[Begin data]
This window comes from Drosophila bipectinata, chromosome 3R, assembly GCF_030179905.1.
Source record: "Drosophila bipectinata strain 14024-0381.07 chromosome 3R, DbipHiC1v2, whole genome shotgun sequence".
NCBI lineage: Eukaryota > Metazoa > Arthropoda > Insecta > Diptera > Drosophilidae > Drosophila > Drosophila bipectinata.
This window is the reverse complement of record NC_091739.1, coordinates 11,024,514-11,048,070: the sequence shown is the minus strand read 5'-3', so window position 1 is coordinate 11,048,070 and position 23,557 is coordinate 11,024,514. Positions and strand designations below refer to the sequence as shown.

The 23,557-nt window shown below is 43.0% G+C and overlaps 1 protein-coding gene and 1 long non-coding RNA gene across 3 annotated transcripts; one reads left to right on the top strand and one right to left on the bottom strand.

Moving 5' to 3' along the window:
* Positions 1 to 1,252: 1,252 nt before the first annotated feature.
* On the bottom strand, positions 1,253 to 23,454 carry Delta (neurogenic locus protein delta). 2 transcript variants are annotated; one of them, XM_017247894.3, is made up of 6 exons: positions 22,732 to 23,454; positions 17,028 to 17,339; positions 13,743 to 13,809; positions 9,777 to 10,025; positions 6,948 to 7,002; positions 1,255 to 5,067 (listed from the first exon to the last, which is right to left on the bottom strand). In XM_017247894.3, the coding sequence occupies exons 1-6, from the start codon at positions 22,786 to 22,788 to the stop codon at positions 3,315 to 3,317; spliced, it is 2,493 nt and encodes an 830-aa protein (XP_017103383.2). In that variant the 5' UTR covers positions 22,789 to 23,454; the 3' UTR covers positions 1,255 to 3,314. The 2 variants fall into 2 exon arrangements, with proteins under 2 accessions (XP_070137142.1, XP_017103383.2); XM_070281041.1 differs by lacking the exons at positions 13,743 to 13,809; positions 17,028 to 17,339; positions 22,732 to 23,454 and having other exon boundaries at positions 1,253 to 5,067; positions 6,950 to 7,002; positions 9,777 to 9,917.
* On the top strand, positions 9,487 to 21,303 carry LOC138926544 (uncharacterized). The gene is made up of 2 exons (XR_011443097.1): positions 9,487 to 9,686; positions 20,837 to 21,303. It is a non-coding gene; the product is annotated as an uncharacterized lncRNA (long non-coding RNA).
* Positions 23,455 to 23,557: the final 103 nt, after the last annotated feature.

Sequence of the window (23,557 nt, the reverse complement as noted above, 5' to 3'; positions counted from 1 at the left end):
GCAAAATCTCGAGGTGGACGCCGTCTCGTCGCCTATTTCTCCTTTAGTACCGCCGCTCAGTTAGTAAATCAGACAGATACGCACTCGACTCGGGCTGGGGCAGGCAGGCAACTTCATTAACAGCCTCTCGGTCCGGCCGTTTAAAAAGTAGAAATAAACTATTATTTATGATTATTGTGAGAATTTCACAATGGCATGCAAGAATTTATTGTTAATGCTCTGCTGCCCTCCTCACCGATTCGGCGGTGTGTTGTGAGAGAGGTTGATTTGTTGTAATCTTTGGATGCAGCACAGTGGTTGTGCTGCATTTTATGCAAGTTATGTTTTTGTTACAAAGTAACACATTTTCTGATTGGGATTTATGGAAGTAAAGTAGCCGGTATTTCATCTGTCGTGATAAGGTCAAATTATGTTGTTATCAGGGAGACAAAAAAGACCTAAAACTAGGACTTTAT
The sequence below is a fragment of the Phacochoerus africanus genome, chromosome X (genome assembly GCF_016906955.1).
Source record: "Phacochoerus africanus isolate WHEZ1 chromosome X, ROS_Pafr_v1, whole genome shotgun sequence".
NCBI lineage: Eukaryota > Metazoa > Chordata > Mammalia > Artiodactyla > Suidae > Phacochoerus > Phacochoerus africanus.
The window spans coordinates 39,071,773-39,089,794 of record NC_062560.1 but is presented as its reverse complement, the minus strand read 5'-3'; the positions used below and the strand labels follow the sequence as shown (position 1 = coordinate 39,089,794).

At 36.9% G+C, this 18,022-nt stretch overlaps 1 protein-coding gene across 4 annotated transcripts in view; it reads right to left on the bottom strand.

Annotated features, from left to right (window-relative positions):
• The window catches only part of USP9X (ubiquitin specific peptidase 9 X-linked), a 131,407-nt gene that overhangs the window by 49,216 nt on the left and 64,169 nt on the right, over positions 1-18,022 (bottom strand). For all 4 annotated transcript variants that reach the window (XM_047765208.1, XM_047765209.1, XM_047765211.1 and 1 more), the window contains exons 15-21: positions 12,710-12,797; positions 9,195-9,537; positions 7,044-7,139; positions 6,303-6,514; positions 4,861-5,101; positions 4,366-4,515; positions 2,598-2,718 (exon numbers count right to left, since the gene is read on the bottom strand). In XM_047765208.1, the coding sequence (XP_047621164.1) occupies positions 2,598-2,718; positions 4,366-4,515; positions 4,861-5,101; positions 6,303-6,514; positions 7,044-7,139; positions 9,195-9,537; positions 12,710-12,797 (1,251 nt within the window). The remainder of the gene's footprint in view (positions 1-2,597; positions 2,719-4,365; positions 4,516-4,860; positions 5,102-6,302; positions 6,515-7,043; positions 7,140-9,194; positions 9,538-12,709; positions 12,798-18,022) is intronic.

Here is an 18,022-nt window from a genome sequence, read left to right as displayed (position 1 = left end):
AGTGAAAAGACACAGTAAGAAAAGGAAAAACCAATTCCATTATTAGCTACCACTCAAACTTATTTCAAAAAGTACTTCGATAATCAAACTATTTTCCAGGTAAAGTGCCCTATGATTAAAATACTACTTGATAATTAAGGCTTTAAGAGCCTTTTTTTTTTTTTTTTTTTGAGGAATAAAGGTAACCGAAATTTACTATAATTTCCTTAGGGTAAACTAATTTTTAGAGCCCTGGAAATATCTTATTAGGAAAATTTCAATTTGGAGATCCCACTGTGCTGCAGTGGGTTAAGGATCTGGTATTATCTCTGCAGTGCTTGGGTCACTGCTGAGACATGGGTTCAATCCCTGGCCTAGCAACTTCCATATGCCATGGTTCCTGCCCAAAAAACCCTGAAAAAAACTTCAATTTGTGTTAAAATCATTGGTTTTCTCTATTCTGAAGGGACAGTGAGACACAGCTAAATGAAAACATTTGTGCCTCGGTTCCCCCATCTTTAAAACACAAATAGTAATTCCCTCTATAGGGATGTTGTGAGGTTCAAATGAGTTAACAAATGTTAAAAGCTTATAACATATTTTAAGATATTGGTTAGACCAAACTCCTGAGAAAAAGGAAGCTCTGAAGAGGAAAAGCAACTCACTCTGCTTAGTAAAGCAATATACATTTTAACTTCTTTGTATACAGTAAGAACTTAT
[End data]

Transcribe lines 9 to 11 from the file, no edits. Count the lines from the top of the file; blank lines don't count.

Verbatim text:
* On the top strand, positions 9,487 to 21,303 carry LOC138926544 (uncharacterized). The gene is made up of 2 exons (XR_011443097.1): positions 9,487 to 9,686; positions 20,837 to 21,303. It is a non-coding gene; the product is annotated as an uncharacterized lncRNA (long non-coding RNA).
* Positions 23,455 to 23,557: the final 103 nt, after the last annotated feature.

Sequence of the window (23,557 nt, the reverse complement as noted above, 5' to 3'; positions counted from 1 at the left end):